‘We all have to die, as you said yourself just now. The prob?lem is how to die well. Those whiskered idiots who take quite literally the old saw that “a scholar dies protesting and a soldier dies fighting” and get themselves killed off on the assumption that those are the only two ways in which a man of spirit can die gloriously, would do better to die in their beds. For when you come to think of it, the only real occasion for protesting is when one’s ruler is misguided, and the only real occasion for fighting is when one’s country is at war. If the scholar is so greedy for martyrdom that he throws away his life at the earliest opportunity, what is to become of the poor misguided ruler in the absence of good advisers? And if the soldier so hankers for a hero’s death that he gets himself killed off in the first encounter, what is to become of his country without soldiers to fight its battles—?’
‘But surely,’ Aroma interrupted, ‘those famous men in the olden days laid their lives down because they had to?’
‘Nonsense!’ said Bao-yu. ‘The soldiers among them lacked generalship; as a consequence, they had nothing but their physical courage to rely on. They threw their lives away out of sheer incompetence. Do you call that dying because they had to? And the scholars were even worse. On the strength of having read a couple of books and got up a text or two by heart, they began to cry stinking fish as soon as they found the smallest thing at Court not as they thought it should be, in the hope of winning themselves an imperishable reputation for honesty; then, if the Court didn’t immediately change its policy, they would work themselves into a passion and promptly get themselves killed. You won’t, surely, say that they died because they had to? What you have to remember is that Emperors hold their power from Heaven, and it’s un?thinkable that Heaven should lay the huge responsibility of empire on any but the worthiest shoulders. So you can see that all those death-with-honour characters you have so high an opinion of were thinking only of their own personal fame and glory. They weren’t really thinking of their loyal duty to their sovereign at all.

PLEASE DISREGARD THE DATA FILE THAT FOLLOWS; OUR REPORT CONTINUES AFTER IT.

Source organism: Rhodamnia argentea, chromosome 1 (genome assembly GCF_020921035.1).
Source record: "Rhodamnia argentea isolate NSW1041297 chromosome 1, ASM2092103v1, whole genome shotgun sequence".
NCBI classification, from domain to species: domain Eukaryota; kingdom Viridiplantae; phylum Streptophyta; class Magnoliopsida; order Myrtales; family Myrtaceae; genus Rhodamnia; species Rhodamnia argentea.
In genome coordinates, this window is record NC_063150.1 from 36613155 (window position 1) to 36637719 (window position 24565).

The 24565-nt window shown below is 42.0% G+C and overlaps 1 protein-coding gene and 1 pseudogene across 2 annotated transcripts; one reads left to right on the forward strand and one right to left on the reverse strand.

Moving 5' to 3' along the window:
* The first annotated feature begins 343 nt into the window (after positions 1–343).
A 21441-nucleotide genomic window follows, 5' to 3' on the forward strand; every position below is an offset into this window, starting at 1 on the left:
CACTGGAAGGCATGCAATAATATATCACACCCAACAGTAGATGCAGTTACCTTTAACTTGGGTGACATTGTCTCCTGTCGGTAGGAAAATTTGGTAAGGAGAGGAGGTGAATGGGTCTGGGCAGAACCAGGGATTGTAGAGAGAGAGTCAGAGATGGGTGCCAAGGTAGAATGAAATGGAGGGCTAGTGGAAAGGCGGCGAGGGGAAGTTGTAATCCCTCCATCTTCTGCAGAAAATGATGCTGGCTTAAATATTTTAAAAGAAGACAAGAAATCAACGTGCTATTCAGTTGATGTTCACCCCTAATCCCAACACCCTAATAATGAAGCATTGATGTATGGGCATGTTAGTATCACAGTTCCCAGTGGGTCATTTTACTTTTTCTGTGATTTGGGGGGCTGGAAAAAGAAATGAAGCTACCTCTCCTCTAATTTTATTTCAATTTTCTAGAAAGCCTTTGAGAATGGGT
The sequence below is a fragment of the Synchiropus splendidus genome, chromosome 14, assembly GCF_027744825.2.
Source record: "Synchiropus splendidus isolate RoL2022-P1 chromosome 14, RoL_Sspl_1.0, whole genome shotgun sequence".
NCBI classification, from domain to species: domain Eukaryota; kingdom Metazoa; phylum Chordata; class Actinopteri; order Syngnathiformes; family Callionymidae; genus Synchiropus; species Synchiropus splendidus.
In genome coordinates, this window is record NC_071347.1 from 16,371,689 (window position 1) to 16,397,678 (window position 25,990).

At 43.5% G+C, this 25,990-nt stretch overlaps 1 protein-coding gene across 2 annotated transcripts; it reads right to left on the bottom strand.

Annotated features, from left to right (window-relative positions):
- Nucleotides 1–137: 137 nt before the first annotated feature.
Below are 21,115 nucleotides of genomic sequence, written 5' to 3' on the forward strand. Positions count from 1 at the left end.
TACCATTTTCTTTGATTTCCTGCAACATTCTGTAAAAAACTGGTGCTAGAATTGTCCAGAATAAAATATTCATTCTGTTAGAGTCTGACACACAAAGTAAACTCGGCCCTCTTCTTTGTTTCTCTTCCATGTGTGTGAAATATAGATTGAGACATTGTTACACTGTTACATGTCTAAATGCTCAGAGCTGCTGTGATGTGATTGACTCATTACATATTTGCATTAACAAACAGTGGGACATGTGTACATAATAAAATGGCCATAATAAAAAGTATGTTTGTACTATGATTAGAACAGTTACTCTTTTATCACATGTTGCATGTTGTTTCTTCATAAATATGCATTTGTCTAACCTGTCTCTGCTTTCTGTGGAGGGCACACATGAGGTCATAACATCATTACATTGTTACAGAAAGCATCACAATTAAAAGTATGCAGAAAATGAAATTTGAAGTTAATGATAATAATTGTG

‘Now my idea of a glorious death would be to die now, while you are all around me; then your tears could combine to make a great river that my corpse could float away on, far, far away to some remote place that no bird has ever flown to, and gently decompose there until the wind had picked my bones clean, and after that never, never to be reborn again as a human being—that would be a really good death.’
‘I’m sleepy,’ said Aroma, unwilling to reply, for she had observed that his mad fit was on him again. And Bao-yu at once closed his eyes and fell fast asleep.
By next morning the subject appeared to have been quite forgotten.

*

A day arrived when Bao-yu seemed to have exhausted the Garden’s possibilities, and its charms were beginning to weary him. The Return of the Soul was very much on his mind at this time. He had read it through twice without in any way abating his appetite for more. Having recently been told that the best singer among the twelve little actresses of Pear Tree Court was the soubrette called Charmante, he resolved, for a change of scene, to go over there and look her up, so that he could ask her to sing him some of the arias from it.